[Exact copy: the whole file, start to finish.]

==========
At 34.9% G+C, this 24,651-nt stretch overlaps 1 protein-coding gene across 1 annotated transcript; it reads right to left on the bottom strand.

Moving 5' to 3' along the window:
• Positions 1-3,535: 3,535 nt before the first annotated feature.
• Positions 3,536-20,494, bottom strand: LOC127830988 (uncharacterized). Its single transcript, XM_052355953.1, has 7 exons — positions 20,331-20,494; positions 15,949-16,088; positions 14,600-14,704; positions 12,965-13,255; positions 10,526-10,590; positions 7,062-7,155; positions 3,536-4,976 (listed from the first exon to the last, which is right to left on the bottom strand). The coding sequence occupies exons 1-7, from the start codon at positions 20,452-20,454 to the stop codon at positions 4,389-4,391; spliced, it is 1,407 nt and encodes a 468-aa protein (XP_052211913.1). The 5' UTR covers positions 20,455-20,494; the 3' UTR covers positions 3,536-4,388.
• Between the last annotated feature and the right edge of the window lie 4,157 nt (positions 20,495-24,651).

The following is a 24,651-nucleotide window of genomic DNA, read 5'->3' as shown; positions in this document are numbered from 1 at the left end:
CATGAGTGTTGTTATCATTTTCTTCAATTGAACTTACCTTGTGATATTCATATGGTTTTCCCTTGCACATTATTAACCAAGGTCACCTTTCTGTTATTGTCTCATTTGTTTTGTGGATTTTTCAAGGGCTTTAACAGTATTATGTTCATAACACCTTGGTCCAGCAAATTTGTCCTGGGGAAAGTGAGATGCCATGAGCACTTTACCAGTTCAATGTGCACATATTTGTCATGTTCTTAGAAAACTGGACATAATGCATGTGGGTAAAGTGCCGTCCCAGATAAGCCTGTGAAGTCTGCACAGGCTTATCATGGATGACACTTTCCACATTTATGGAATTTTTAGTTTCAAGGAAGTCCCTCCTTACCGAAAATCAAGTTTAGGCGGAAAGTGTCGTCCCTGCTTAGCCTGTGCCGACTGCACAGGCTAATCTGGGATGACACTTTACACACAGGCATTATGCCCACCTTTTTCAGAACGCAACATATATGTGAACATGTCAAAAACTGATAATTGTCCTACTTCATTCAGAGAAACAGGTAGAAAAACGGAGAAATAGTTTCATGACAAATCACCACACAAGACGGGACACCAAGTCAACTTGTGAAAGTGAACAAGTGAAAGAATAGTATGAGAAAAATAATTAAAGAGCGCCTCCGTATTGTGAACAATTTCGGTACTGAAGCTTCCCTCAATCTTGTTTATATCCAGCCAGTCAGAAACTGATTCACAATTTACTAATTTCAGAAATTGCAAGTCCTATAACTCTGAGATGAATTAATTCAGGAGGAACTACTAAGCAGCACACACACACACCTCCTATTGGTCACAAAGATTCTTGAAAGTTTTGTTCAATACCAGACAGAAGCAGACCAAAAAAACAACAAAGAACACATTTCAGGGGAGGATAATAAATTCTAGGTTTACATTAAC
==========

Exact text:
At 34.9% G+C, this 24,651-nt stretch overlaps 1 protein-coding gene across 1 annotated transcript; it reads right to left on the bottom strand.

Moving 5' to 3' along the window:
• Positions 1-3,535: 3,535 nt before the first annotated feature.
• Positions 3,536-20,494, bottom strand: LOC127830988 (uncharacterized). Its single transcript, XM_052355953.1, has 7 exons — positions 20,331-20,494; positions 15,949-16,088; positions 14,600-14,704; positions 12,965-13,255; positions 10,526-10,590; positions 7,062-7,155; positions 3,536-4,976 (listed from the first exon to the last, which is right to left on the bottom strand). The coding sequence occupies exons 1-7, from the start codon at positions 20,452-20,454 to the stop codon at positions 4,389-4,391; spliced, it is 1,407 nt and encodes a 468-aa protein (XP_052211913.1). The 5' UTR covers positions 20,455-20,494; the 3' UTR covers positions 3,536-4,388.
• Between the last annotated feature and the right edge of the window lie 4,157 nt (positions 20,495-24,651).

The following is a 24,651-nucleotide window of genomic DNA, read 5'->3' as shown; positions in this document are numbered from 1 at the left end:
CATGAGTGTTGTTATCATTTTCTTCAATTGAACTTACCTTGTGATATTCATATGGTTTTCCCTTGCACATTATTAACCAAGGTCACCTTTCTGTTATTGTCTCATTTGTTTTGTGGATTTTTCAAGGGCTTTAACAGTATTATGTTCATAACACCTTGGTCCAGCAAATTTGTCCTGGGGAAAGTGAGATGCCATGAGCACTTTACCAGTTCAATGTGCACATATTTGTCATGTTCTTAGAAAACTGGACATAATGCATGTGGGTAAAGTGCCGTCCCAGATAAGCCTGTGAAGTCTGCACAGGCTTATCATGGATGACACTTTCCACATTTATGGAATTTTTAGTTTCAAGGAAGTCCCTCCTTACCGAAAATCAAGTTTAGGCGGAAAGTGTCGTCCCTGCTTAGCCTGTGCCGACTGCACAGGCTAATCTGGGATGACACTTTACACACAGGCATTATGCCCACCTTTTTCAGAACGCAACATATATGTGAACATGTCAAAAACTGATAATTGTCCTACTTCATTCAGAGAAACAGGTAGAAAAACGGAGAAATAGTTTCATGACAAATCACCACACAAGACGGGACACCAAGTCAACTTGTGAAAGTGAACAAGTGAAAGAATAGTATGAGAAAAATAATTAAAGAGCGCCTCCGTATTGTGAACAATTTCGGTACTGAAGCTTCCCTCAATCTTGTTTATATCCAGCCAGTCAGAAACTGATTCACAATTTACTAATTTCAGAAATTGCAAGTCCTATAACTCTGAGATGAATTAATTCAGGAGGAACTACTAAGCAGCACACACACACACCTCCTATTGGTCACAAAGATTCTTGAAAGTTTTGTTCAATACCAGACAGAAGCAGACCAAAAAAACAACAAAGAACACATTTCAGGGGAGGATAATAAATTCTAGGTTTACATTAAC